4. Bid low and manage to raise the price later. Company does okay, but financier loses out when revenue doesn’t match cost. Next title doesn’t get funded, company shuts.
  5. Bid realistically, financier knows the numbers don’t work. Company loses out, shuts. Financier either gets no games, or finds some company willing to choose scenario 3.

You can probably see why companies choose option 3, even when they know what the consequences are. Because it’s the least-bad option available to them. And they can persuade themselves that this time will be different, this time they’ll work smarter, and they’ll hit those lower costs without crunching, because they’re good at what they do. When that works out, everyone’s happy. When it doesn’t, there are lots of factors they can blame. NB: “Bid realistically” here means hiring great planners, and adopting a sensible, reactive planning approach like I described last time. A company can be bidding low without even realising it, but that doesn’t make their situation any better.

When the fundamentals of it are that it costs that particular developer more to make that particular game than they thought, that’s a business doomed to extinction. Crunch is a side issue, one of many symptoms, of which the root cause is denial about how much it actually costs to make the games we are building. The only way out is to make different games, maybe in different markets, which actually cost less to make than they take in revenue. Maybe I’m wrong, maybe the console games business is eminently viable. But the reality of difficult financial conditions and the developer’s strategy for dealing with that is the core problem underlying crunch. Railing against crunch is going to do little to help us, if we don’t address the underlying business conditions that cause the unrealistic expectations in the first place.

Crunch vs. Contingency

Posted in Industry Rants on October 17th, 2013 by MrCranky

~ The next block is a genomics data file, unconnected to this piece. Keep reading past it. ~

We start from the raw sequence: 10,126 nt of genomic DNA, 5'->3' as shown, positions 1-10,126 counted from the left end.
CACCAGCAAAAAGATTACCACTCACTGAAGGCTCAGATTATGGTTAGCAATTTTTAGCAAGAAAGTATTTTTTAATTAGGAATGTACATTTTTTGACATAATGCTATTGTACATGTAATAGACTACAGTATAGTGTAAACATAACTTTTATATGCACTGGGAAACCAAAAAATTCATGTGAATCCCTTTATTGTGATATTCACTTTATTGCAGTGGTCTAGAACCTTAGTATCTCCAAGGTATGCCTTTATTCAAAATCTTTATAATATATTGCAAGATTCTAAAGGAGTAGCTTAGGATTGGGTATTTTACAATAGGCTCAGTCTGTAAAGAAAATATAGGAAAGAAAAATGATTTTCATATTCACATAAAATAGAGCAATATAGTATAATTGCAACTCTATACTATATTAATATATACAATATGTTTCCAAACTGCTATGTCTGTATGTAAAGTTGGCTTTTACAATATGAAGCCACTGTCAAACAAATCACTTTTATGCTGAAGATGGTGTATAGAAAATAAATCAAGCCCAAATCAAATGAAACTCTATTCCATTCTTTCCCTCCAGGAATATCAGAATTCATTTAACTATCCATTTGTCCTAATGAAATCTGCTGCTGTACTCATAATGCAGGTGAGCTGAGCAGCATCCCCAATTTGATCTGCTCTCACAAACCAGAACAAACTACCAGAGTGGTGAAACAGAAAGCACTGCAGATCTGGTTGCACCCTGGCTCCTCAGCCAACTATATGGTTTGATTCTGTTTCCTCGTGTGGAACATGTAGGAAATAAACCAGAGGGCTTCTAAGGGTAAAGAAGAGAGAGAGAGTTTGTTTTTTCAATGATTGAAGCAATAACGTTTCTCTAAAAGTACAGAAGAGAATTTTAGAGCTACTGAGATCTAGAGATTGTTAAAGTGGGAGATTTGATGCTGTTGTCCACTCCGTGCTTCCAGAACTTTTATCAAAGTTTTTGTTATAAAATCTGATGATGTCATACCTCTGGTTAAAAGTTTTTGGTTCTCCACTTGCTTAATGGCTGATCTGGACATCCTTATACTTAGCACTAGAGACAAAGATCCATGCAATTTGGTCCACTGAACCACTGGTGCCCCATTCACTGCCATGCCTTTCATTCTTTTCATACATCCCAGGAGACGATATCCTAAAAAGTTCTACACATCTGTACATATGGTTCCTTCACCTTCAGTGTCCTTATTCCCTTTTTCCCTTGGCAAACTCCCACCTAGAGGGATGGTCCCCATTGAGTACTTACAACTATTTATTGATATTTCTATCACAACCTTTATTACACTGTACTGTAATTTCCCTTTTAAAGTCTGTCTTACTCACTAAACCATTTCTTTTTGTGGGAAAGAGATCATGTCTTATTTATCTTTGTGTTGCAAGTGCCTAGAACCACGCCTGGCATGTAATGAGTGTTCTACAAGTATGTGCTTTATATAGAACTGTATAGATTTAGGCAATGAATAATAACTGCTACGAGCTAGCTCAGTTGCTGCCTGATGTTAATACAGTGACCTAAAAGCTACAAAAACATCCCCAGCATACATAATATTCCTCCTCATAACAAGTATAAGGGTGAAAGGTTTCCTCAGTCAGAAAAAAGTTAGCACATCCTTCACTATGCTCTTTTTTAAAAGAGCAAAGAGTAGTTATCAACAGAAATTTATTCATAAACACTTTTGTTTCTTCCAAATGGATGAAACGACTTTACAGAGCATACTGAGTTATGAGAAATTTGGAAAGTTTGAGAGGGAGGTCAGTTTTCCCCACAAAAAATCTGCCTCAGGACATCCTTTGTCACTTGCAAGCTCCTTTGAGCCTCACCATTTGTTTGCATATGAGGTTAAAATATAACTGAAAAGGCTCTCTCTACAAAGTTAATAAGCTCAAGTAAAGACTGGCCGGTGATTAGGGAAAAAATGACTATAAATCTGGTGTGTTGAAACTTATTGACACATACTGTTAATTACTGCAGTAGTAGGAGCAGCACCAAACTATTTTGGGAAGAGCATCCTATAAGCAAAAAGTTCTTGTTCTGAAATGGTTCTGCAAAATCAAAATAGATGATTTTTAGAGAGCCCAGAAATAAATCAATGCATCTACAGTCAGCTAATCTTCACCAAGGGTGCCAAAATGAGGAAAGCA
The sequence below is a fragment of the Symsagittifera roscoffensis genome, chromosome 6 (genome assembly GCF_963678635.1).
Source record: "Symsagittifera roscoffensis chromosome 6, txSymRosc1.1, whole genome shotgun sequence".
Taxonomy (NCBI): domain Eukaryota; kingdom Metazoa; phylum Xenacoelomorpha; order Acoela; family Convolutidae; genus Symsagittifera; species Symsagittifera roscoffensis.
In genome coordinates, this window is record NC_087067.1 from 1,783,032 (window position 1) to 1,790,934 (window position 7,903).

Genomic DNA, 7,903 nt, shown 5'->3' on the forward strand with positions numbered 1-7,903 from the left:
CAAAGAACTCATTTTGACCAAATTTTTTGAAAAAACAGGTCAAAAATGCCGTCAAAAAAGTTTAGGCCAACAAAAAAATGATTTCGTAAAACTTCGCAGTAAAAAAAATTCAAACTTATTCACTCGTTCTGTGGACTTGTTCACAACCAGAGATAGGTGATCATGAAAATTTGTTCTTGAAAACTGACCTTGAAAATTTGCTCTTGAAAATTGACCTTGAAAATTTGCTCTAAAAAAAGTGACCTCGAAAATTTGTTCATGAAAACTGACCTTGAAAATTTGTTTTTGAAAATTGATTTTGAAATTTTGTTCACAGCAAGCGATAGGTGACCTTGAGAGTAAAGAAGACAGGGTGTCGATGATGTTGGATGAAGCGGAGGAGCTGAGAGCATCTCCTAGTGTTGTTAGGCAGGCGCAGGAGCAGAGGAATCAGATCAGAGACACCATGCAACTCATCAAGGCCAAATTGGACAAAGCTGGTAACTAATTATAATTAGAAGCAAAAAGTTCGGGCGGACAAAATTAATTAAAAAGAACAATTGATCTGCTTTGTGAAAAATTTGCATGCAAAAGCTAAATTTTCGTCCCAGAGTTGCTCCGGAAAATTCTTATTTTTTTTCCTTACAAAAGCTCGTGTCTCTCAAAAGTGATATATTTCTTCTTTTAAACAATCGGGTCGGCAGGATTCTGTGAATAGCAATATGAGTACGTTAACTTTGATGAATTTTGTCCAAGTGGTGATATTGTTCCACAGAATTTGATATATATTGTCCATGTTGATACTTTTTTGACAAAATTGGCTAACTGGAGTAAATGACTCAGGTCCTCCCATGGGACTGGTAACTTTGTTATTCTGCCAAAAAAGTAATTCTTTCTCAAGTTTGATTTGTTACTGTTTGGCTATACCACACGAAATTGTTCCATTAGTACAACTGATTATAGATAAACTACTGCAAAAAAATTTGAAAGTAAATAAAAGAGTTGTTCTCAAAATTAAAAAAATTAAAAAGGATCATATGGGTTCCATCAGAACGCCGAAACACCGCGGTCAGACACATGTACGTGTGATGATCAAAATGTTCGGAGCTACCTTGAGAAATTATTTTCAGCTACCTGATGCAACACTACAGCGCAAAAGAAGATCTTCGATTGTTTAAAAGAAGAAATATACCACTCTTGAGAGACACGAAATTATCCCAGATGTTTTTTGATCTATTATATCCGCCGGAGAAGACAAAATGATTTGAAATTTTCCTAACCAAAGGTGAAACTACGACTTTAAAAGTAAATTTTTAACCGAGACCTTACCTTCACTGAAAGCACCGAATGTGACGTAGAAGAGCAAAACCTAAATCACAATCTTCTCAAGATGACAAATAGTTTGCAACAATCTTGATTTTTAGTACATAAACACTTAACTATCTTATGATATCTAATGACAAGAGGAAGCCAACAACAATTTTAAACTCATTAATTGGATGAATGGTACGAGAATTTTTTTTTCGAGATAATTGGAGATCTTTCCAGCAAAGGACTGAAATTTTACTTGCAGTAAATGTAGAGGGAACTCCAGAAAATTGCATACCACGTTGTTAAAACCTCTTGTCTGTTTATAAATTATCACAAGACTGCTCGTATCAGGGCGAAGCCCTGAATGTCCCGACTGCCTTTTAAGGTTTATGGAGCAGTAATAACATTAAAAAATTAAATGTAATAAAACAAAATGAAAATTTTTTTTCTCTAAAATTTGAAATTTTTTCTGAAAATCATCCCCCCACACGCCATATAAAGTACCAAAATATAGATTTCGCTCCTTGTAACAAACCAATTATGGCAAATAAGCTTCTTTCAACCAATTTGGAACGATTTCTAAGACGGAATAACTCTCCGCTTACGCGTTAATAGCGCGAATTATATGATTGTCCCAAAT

So the PlayStation 4 and XBox One are soon to be released, launching us into another console generation. This time around, it’s not just me that is cynical about the prospects for the ‘traditional’ games industry. The ecosystem of games has been changed irrevocably by the advent of smartphones, tablets, and a resurgence from PC gaming. It’s no longer a given that there is a niche for console gaming large enough to support the costs of developing those games. But I’ve certainly been wrong before, and I don’t want to call console gaming dead before its time.

Recently, in response to this article on crunch, I found myself  coming at this tired old debate from another angle. Many in the industry, generally not management types, are frustrated by the management’s inability to put in sufficient contingency, resulting in an almost inevitable period of crunch, where the developers put in overtime far over and above their expected working hours, to try and get the title out  for its fixed deadline. Typically, when the ‘more contingency’ argument is rolled out, it is countered with “game development is hard, and unpredictable,” and “you can’t schedule for ‘fun’.” The counter-counter argument to that is typically that other software industries deal with equally unpredictable factors, and they don’t have to crunch in quite as pathological a way as we do. The core of these arguments is really this niggling underlying sense that crunch is a natural consequence of not being quite good enough at making games, and that’s problematic.